Conflicts between Interests

Costas, i.e., the Ministry of the Environment is rightly trying to control and regulate the use and development of the coast through the "Ley de Costas", and they do not look kindly on bold-faced abuses of the law. However they are open to negotiation if a good case can be made. Inevitably there will be conflicts between various users of our valuable and limited coastline. The important thing is that the Town Council should, though public dialogue, determine what is in the best public interest. Then come to a compromise agreement involving all interested parties and, if necessary, negotiate this case with the Ministry in Madrid in order to obtain concessions. Members of the incoming administration have already advocated this approach. With dialogue and compromise the days of menace and threatened demolitions could become mere memories.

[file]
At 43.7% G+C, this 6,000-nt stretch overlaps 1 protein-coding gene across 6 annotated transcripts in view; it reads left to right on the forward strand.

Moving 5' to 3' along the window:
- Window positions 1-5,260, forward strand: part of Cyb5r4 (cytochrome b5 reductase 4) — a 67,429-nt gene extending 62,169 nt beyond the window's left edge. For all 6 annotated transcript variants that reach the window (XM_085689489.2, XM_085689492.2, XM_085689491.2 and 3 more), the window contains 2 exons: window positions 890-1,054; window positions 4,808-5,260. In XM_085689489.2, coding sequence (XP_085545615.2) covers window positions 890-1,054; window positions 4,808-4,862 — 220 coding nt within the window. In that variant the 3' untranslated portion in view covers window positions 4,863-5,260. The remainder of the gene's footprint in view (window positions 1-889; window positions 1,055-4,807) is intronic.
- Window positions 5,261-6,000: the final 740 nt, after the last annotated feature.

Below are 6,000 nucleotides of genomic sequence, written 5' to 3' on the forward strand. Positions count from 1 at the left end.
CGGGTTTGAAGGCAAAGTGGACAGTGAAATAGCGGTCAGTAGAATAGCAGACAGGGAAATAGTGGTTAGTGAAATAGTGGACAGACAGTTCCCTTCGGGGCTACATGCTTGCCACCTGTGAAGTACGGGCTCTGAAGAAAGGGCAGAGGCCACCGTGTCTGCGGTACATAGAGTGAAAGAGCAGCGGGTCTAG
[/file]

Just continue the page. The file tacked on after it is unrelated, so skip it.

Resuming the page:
Post Script:

Canal de la Fontana

The situation at the Canal de la Fontana, next to the Parador, illustrates how complex issues can become when concessions are granted to different bodies. This canal is under the control of at least four bodies:
From the sea to the road bridge: Costas;
From the bridge to the slipway: Concession to the Valencia Government, used by members of AEXAMAR, possibly with management by Nou Fontana Marina.
The land behind the slipway: The Town Hall;
The private marina: Private company - Nou Fontana Marina
For more about the canal see: Canal de la Fontana


Ministry of the Environment

Auken report highlights problem of Ley de Costas for property owners in Spain
Spanish Property Insight - April 1st 2009

Ley de Costas – Coastal Law
Spanish Property Insight

Xàbia solicita a Costas una mayor ocupación para los chiringuitos

Los 'chiringuitos' de verano en la Comunidad cerrarán a las 4:30 horas de la madrugada

Xàbia creará una comisión de trabajo para abordar la solución de las terrazas del Arenal

Truce called - Round Town News- 1 April 2010

La Cofradía de Xàbia recupera su antigua sede para evitar su derribo